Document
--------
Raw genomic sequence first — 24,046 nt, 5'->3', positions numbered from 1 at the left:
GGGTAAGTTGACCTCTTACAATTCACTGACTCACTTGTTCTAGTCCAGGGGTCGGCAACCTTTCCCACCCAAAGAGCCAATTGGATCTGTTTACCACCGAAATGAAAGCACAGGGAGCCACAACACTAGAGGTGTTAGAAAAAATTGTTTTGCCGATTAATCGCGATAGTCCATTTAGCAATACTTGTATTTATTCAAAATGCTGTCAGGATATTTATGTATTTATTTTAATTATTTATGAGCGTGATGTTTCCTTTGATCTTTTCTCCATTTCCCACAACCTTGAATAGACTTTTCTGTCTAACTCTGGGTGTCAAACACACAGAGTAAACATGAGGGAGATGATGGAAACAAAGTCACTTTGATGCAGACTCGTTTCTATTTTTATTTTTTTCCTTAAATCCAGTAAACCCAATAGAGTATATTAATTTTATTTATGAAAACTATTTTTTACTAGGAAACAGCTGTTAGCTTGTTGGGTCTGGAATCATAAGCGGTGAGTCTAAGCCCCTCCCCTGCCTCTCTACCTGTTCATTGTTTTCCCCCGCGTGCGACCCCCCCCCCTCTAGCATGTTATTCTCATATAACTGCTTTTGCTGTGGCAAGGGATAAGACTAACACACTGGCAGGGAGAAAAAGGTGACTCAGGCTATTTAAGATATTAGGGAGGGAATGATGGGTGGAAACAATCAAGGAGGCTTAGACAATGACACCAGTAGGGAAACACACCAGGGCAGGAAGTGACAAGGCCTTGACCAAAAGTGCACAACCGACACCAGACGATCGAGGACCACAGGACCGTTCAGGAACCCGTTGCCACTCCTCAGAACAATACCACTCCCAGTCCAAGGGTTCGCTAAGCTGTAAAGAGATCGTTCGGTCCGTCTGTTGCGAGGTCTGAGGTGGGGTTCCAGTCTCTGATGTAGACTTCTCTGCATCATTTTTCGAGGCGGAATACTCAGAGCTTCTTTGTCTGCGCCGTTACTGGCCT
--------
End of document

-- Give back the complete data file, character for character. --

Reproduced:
Raw genomic sequence first — 24,046 nt, 5'->3', positions numbered from 1 at the left:
GGGTAAGTTGACCTCTTACAATTCACTGACTCACTTGTTCTAGTCCAGGGGTCGGCAACCTTTCCCACCCAAAGAGCCAATTGGATCTGTTTACCACCGAAATGAAAGCACAGGGAGCCACAACACTAGAGGTGTTAGAAAAAATTGTTTTGCCGATTAATCGCGATAGTCCATTTAGCAATACTTGTATTTATTCAAAATGCTGTCAGGATATTTATGTATTTATTTTAATTATTTATGAGCGTGATGTTTCCTTTGATCTTTTCTCCATTTCCCACAACCTTGAATAGACTTTTCTGTCTAACTCTGGGTGTCAAACACACAGAGTAAACATGAGGGAGATGATGGAAACAAAGTCACTTTGATGCAGACTCGTTTCTATTTTTATTTTTTTCCTTAAATCCAGTAAACCCAATAGAGTATATTAATTTTATTTATGAAAACTATTTTTTACTAGGAAACAGCTGTTAGCTTGTTGGGTCTGGAATCATAAGCGGTGAGTCTAAGCCCCTCCCCTGCCTCTCTACCTGTTCATTGTTTTCCCCCGCGTGCGACCCCCCCCCCTCTAGCATGTTATTCTCATATAACTGCTTTTGCTGTGGCAAGGGATAAGACTAACACACTGGCAGGGAGAAAAAGGTGACTCAGGCTATTTAAGATATTAGGGAGGGAATGATGGGTGGAAACAATCAAGGAGGCTTAGACAATGACACCAGTAGGGAAACACACCAGGGCAGGAAGTGACAAGGCCTTGACCAAAAGTGCACAACCGACACCAGACGATCGAGGACCACAGGACCGTTCAGGAACCCGTTGCCACTCCTCAGAACAATACCACTCCCAGTCCAAGGGTTCGCTAAGCTGTAAAGAGATCGTTCGGTCCGTCTGTTGCGAGGTCTGAGGTGGGGTTCCAGTCTCTGATGTAGACTTCTCTGCATCATTTTTCGAGGCGGAATACTCAGAGCTTCTTTGTCTGCGCCGTTACTGGCCT